As Henry David Thoreau once said, "How vain is it to sit down to write when you have not stood up to live." So while lately I have been light on the writing, I have been rich in the living. I still want to get in one last climbing trip to Smith Rock, a mini road trip to Oregon, and a visit to Spokane. I know the nice weather won't last much longer, but by the time the ground is freezing, I think I will be ready to tackle the next big project and the new pile of cold-weather cozy-kitchen recipes. Thanks for reading, and stay tuned.

Tuesday, August 25, 2009

Shout out: Cool!

My friends Emily and John entered their video in a contest:


Go check it out, and if you dig it, repost to your FB, Twitter, etc and help them win!

Thursday, August 20, 2009

Aim for the stars...

Often I have the overwhelming desire to be better. "Better at what?" you might ask. Everything. An excellent chef, a kinder person, a tidier house, a more generous philanthropist, a brilliant writer, a fiddle player, a care-free attitude, a kick-ass rock climber, and damn smart. And instead of doing these things I end up making lists of what I need to do this week, because I can check those things off, and they take less time than becoming an expert at, really, anything. Lately I've begun to realize I'm on a time crunch since I am about a third of my way through life if I happen to have a long life, and about three thirds through if I die tomorrow. So this begs the question, what am I doing with my time, and what are the things that I will choose to excel at in the time that I have here in this world?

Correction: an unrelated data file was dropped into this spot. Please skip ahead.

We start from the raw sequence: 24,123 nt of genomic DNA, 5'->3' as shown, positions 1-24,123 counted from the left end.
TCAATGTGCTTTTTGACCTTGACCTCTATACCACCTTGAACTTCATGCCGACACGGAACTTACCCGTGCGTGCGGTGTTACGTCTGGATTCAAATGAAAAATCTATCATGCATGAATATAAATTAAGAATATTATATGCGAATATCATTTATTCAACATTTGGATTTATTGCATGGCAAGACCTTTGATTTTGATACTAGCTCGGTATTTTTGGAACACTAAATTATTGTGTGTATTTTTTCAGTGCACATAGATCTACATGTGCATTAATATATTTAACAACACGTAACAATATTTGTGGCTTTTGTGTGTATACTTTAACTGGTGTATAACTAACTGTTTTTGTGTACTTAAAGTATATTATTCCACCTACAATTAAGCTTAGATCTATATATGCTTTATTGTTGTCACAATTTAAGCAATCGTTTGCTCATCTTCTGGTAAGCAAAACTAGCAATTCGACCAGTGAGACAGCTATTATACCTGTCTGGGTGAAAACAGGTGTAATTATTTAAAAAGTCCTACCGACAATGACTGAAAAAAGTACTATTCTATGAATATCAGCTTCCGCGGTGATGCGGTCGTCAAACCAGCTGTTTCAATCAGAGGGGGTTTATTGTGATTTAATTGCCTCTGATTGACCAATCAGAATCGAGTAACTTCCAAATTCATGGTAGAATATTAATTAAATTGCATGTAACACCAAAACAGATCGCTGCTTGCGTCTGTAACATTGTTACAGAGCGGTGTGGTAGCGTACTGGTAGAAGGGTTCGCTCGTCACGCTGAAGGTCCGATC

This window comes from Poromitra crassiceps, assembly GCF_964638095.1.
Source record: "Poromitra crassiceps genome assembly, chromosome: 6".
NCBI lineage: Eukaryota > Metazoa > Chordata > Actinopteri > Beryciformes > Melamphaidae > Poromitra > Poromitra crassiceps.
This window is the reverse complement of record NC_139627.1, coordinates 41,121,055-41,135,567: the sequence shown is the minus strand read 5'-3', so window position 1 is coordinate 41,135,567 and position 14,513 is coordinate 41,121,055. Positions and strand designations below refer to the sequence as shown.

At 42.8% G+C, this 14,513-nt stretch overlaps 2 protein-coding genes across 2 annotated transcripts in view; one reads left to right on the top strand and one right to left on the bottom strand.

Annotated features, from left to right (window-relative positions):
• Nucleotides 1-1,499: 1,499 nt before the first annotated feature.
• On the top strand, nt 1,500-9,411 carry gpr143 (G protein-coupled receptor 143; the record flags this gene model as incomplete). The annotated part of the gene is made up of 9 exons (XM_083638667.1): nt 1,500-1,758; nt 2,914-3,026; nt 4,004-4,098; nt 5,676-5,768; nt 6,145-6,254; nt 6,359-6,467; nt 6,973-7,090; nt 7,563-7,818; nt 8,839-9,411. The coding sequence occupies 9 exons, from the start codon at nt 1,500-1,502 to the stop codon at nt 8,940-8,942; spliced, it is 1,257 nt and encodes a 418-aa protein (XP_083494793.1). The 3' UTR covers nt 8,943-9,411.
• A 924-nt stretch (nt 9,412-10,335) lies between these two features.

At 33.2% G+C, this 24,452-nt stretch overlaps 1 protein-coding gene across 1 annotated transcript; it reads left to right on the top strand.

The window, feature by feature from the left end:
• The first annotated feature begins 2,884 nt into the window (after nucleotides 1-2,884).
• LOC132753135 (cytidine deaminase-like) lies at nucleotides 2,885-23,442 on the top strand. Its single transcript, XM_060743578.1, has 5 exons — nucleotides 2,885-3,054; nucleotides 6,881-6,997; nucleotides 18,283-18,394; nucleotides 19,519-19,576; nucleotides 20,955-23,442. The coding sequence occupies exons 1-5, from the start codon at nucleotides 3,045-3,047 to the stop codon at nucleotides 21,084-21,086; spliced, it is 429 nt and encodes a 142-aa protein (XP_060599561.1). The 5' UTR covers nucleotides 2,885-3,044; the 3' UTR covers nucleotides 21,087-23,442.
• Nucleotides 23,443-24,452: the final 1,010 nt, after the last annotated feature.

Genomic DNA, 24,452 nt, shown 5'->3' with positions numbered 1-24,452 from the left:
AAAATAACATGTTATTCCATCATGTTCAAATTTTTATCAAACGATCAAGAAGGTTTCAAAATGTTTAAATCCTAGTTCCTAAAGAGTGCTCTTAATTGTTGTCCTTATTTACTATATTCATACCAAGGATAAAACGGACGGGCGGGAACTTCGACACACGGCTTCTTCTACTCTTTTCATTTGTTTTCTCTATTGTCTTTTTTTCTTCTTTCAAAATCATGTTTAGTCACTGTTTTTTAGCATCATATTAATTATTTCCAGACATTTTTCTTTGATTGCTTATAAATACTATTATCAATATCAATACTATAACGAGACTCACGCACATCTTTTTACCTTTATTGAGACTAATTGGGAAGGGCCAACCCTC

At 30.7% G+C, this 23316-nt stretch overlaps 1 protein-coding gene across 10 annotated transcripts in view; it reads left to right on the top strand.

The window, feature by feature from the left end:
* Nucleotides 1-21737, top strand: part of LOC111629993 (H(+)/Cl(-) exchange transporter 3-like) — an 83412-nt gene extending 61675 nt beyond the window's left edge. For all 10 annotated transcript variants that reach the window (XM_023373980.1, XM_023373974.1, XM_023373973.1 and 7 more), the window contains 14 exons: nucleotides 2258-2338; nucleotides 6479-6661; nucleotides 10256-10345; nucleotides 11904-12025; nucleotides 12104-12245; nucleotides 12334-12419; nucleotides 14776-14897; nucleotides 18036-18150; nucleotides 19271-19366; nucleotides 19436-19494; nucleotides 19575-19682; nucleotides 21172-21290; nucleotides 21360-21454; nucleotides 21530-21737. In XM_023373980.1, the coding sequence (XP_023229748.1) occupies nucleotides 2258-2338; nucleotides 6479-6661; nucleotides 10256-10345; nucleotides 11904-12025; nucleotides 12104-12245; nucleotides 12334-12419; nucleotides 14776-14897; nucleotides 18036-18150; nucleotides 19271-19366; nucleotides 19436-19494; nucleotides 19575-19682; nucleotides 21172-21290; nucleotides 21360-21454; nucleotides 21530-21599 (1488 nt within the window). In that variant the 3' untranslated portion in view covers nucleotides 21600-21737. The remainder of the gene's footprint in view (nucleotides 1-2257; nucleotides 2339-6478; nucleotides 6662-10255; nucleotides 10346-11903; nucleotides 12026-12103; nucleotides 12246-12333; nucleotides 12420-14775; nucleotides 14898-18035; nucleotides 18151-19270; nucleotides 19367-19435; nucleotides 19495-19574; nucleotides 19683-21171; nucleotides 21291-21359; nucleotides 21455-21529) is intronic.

Material possessions are ephemeral and yet I am constantly spending (read wasting) time and money cleaning, organizing, and/or moving them. I have this sense that if I could move to the middle of nowhere, build an organic farm, and live off the land I would also become a delightful, relaxed sage who is excellent at cooking gourmet meals for the poor in my spotless yurt while playing the fiddle, discovering the cure for cancer, and conquering El Capitan. And what is to stop me from doing this very thing? Money, or the fear of poverty. I'm not sure which. Probably both. I have to be able to afford to be poor. Silly, I know, but who would pay the property taxes on the aforementioned organic farm? And who would pay the farmers, because you know I don't like weeding all that much and I'll be busy on my Pulitzer prize-winning book tour.

I'm suddenly reminded of that scene in Office Space: